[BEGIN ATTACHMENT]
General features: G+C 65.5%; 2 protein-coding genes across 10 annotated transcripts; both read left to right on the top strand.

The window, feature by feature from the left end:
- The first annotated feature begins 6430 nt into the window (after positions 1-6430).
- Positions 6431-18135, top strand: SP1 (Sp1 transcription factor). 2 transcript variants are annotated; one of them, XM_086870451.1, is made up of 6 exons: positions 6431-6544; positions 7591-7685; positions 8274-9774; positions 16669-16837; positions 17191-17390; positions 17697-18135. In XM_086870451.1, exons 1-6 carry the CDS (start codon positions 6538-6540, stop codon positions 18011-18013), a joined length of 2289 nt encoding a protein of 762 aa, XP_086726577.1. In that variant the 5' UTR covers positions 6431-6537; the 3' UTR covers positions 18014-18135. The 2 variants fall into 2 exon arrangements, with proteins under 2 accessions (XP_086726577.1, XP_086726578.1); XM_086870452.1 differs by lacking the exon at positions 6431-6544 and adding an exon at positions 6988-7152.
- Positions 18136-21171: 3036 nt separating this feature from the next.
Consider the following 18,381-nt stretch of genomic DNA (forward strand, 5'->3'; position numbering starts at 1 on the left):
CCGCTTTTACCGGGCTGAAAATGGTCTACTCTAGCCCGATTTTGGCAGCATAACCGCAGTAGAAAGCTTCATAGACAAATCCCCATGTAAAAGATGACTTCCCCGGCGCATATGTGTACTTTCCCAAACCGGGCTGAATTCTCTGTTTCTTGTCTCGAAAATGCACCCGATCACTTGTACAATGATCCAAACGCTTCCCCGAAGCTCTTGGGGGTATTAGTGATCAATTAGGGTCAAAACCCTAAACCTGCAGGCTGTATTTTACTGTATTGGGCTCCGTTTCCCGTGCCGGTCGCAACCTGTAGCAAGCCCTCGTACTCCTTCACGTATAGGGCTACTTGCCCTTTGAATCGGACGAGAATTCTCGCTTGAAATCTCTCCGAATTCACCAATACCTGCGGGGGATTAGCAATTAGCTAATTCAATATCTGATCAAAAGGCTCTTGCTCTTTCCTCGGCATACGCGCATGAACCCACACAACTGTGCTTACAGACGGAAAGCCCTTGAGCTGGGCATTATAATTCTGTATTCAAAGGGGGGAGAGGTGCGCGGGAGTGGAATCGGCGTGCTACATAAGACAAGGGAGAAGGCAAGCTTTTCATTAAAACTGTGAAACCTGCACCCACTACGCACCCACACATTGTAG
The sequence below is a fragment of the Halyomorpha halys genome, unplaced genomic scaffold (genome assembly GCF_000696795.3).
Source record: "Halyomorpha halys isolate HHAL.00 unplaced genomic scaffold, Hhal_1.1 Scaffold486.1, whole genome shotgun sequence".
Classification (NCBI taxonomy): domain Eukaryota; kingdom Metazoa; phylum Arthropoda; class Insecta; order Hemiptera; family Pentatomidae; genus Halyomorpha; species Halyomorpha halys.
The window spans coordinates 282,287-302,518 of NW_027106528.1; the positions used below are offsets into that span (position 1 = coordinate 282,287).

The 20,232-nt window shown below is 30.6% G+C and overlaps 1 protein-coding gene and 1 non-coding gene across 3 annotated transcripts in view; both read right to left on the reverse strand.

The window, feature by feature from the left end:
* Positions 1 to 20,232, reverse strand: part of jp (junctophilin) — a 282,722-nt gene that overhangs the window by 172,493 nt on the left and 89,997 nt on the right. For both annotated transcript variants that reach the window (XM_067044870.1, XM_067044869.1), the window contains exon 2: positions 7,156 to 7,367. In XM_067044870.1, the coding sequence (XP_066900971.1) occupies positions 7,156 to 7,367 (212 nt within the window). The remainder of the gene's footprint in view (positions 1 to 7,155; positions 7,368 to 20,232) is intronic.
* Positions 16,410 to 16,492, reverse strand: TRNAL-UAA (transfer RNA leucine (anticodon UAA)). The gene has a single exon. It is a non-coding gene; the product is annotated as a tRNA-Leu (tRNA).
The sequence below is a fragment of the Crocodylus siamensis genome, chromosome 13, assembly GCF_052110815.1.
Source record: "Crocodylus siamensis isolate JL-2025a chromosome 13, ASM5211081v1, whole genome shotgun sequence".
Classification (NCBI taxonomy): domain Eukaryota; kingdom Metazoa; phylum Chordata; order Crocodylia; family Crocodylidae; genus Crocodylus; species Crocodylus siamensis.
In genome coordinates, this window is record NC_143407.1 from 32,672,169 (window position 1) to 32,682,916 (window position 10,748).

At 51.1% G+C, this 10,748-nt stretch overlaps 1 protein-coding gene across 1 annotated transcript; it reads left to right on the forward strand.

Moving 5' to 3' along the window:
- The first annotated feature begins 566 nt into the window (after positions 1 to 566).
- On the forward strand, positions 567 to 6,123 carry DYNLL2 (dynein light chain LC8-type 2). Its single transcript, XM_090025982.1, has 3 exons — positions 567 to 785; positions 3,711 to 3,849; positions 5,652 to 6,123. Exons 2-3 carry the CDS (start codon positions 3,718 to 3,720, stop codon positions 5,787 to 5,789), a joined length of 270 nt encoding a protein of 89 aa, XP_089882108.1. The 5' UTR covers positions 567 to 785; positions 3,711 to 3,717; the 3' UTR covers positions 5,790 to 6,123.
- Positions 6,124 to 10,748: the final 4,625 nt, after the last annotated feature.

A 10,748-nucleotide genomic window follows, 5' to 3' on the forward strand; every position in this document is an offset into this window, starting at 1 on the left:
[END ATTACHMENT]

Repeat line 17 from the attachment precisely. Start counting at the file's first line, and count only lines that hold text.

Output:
Source record: "Crocodylus siamensis isolate JL-2025a chromosome 13, ASM5211081v1, whole genome shotgun sequence".